Dental Visit

Putting the “Wisdom” in Wisdom Teeth

Have you ever thought about why wisdom teeth are called wisdom teeth? Linguists generally concede that the name was given because wisdom teeth appear at a later age than other teeth. At this age, a person is “wiser” than when other teeth came in.

Wisdom teeth are the molars in the very back of your mouth that usually come in during people’s late teens or early twenties. Sometimes wisdom teeth can be a valuable asset to a healthy mouth, but more often than not, they come in misaligned.

When wisdom teeth come in misaligned, they could be positioned horizontally or angled incorrectly (toward/away other teeth or inward/outward). This alignment can crowd or damage your other teeth, jawbone, or nerves.

Another common problem with wisdom teeth is that they can be impacted. This means they only partially break through the gum because are enclosed within the soft tissue. This can create an opening where bacteria can surround the tooth and create an infection. This will result in pain, swelling, jaw stiffness, and general illness. If the teeth are partially erupted they are also prone to tooth decay and gum disease because the hard to reach location makes brushing difficult.

Your dentist will keep an eye on your wisdom and should periodically X-ray your mouth to view their alignment. If your dentist suspects problems may arise, he will probably refer you to an oral surgeon for extraction. This removal is easier in young people because the roots are not fully developed and the bone is less dense. The extraction should take place before problems develop in order to avoid a more painful and complicated procedure later.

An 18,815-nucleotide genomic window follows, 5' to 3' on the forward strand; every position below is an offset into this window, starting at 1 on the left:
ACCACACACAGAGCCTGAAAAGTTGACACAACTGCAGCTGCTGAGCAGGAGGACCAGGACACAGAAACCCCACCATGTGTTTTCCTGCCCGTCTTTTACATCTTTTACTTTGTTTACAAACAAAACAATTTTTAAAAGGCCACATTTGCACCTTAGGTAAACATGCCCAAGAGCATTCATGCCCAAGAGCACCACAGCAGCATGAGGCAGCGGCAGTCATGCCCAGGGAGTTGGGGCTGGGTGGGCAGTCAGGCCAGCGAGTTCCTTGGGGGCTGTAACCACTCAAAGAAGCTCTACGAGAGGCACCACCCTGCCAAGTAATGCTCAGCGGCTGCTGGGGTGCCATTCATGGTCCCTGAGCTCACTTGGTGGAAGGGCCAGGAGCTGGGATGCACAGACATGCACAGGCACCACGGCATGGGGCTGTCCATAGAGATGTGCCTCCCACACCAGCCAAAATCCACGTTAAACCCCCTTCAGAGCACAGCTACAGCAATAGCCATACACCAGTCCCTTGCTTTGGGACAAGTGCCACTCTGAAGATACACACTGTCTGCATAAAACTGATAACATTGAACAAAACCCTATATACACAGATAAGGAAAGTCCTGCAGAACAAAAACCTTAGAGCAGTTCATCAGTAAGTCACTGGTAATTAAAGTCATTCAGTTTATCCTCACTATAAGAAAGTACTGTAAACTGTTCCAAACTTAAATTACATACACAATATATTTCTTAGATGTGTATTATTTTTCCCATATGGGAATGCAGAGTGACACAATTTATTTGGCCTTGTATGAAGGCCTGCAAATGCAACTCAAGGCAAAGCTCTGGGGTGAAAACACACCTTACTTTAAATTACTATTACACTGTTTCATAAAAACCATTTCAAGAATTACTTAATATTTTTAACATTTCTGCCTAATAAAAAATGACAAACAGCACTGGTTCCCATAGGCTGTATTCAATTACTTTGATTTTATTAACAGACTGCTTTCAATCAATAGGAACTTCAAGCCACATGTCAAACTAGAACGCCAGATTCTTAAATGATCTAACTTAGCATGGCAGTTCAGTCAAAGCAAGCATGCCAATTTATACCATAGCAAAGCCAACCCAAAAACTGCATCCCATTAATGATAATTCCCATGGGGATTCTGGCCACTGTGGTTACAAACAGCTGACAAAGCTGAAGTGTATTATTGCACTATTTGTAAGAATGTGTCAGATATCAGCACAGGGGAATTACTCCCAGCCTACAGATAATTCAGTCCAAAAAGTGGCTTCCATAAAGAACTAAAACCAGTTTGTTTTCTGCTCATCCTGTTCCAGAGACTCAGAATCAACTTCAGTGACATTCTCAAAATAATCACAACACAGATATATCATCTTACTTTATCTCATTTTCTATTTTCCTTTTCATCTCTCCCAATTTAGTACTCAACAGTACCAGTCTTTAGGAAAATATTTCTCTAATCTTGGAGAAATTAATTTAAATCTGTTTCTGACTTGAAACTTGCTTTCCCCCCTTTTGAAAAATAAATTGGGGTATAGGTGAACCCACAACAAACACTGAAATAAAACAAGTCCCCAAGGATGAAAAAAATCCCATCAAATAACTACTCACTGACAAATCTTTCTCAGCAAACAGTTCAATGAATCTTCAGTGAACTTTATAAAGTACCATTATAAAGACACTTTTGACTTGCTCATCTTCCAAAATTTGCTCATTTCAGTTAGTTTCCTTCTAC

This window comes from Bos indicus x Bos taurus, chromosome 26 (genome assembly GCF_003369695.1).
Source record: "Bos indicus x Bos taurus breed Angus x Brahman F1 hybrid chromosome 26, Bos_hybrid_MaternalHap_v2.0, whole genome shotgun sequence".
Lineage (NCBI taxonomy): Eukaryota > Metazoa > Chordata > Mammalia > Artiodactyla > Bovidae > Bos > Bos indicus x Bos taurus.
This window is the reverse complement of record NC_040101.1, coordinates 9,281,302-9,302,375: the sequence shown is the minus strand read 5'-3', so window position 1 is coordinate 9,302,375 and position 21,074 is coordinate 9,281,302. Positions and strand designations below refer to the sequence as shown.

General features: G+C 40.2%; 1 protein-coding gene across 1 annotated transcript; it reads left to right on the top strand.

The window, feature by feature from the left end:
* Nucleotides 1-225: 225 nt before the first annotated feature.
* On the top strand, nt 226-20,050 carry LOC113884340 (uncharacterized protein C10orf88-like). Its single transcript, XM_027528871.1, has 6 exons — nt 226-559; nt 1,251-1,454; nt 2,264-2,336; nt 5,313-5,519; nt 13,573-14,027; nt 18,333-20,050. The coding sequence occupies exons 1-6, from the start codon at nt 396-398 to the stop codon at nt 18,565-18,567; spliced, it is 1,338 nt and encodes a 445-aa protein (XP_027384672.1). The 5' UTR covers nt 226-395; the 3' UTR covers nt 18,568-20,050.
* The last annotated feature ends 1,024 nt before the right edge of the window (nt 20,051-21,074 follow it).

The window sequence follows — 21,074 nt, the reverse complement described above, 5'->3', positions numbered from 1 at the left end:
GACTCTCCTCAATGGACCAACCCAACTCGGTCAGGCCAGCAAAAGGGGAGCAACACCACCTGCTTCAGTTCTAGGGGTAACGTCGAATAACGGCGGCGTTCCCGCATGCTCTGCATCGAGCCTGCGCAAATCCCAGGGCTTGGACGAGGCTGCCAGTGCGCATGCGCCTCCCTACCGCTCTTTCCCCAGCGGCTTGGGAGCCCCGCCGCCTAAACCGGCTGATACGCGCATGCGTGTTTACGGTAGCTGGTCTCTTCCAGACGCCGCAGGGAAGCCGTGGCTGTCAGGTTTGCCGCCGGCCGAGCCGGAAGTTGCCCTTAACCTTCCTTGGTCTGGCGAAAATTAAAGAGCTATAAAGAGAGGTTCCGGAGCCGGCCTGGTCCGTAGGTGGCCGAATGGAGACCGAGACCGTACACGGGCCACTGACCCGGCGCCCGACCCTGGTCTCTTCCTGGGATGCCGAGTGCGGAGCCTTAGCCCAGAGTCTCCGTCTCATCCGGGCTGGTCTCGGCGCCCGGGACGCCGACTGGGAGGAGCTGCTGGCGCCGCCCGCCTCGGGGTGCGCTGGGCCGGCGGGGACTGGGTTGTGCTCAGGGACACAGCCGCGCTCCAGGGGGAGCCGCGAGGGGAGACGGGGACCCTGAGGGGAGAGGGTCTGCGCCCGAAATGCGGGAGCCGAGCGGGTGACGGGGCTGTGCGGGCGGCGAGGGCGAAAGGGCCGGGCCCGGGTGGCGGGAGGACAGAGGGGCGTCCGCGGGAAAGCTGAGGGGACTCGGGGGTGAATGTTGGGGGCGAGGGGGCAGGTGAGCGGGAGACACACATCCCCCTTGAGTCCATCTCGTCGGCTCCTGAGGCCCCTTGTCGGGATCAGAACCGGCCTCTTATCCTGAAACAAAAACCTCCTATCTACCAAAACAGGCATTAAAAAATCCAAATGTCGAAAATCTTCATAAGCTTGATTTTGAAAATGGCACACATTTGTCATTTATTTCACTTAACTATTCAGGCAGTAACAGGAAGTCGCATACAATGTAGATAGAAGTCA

Once you are referred to an oral surgeon, you need to go get an evaluation relatively quickly. The more your wisdom teeth come in, the harder the surgery will be. Your oral surgeon will likely conduct a consultation where he can evaluate your teeth to determine which ones need to be removed and how he will conduct the procedure. The words surgery and procedure may seem scary, but wisdom teeth surgery is not so bad! You will be put under anesthesia for the procedure and recovery is not too terrible. For the first day, you may experience bleeding, swelling of the cheeks, and an all-liquid diet. However, after a few days your facial swelling will go down and you can begin to consume a variety of foods. Your oral surgeon can give you more tips about how to care for your teeth after the procedure.

We hope you’ve learned a little more about wisdom teeth and feel a little better about potential surgery. Wisdom teeth are nothing to be afraid of!

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